By Dena Shepherd Page
Question from Nick T. of Carmel:
Spring is right around the corner and it’s got me thinking about rising water. I’ve only lived here for a couple of years, but I live about half a mile from the river. Do I need a flood policy?
Response from Dena Shepherd Page:
Most of Hamilton County sits in a moderate-to-low risk area when it comes to flood risk (you can check your risk at www.floodsmart.gov). Preferred rate policies are the lowest premiums available through the National Flood Insurance Program. This policy will protect your house and its contents starting as low as $129 per year. It takes 30 days after purchase for a flood policy to take effect, so don’t wait until the water starts rising.
The first thing you need to know about flood insurance is what the policy covers. A flood insurance policy will protect your property from flooding accompanying hurricanes, heavy rains and melting snows. A standard homeowners policy specifically excludes coverage for all these things. Some insurance carriers will add flood coverage with an endorsement to your homeowners policy, but usually you will have to purchase a separate policy.
The other thing you need to know about flood insurance is what it doesn’t cover. Flood insurance doesn’t cover water that rises up through your plumbing. This type of loss is protected by using an endorsement to your homeowners policy called sewer and drain backup. A loss from sewer and drain backup can be just as damaging as a flood loss.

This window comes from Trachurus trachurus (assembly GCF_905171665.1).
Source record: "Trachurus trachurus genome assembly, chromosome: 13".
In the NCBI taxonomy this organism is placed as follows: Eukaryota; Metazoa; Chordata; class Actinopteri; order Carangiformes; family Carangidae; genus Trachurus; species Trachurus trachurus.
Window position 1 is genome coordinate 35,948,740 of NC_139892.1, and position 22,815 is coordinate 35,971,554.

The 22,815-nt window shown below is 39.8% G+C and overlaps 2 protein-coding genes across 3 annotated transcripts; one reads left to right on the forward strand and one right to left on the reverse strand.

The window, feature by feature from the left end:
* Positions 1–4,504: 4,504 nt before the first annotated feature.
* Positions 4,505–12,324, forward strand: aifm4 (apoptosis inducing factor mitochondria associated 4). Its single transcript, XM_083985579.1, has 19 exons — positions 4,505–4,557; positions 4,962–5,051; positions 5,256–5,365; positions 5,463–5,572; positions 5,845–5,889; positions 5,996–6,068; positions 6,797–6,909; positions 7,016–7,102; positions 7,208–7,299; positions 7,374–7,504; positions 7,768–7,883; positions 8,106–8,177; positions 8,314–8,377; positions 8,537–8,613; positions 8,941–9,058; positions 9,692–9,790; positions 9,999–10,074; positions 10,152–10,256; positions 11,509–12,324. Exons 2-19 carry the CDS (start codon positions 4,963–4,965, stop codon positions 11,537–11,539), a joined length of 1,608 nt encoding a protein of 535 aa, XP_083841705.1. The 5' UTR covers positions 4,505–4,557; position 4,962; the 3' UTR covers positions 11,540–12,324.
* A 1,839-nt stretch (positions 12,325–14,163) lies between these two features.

Sewer and drain backup coverage is a simple endorsement you may already have included on your homeowners policy right now. Standard coverage usually starts with limits of $5,000. If you have a finished basement, $5,000 is definitely not going to get you back to where you would like to be. We usually recommend upgrading coverage to $10,000 – $25,000 to make sure you are adequately covered. Higher limits are definitely available. The cost of this endorsement varies by carrier, but is usually a very low percentage of the total cost of your policy.
The steps you can take to prevent flood claims are pretty easy and you’re probably already doing them. First, make sure your sump pump is working and has an adequate battery-powered backup, in case it loses power. Next, make sure your gutters and downspouts are free and clear of debris and obstructions. Lastly, make sure your downspouts are getting water far enough away from the house that the water is not returning.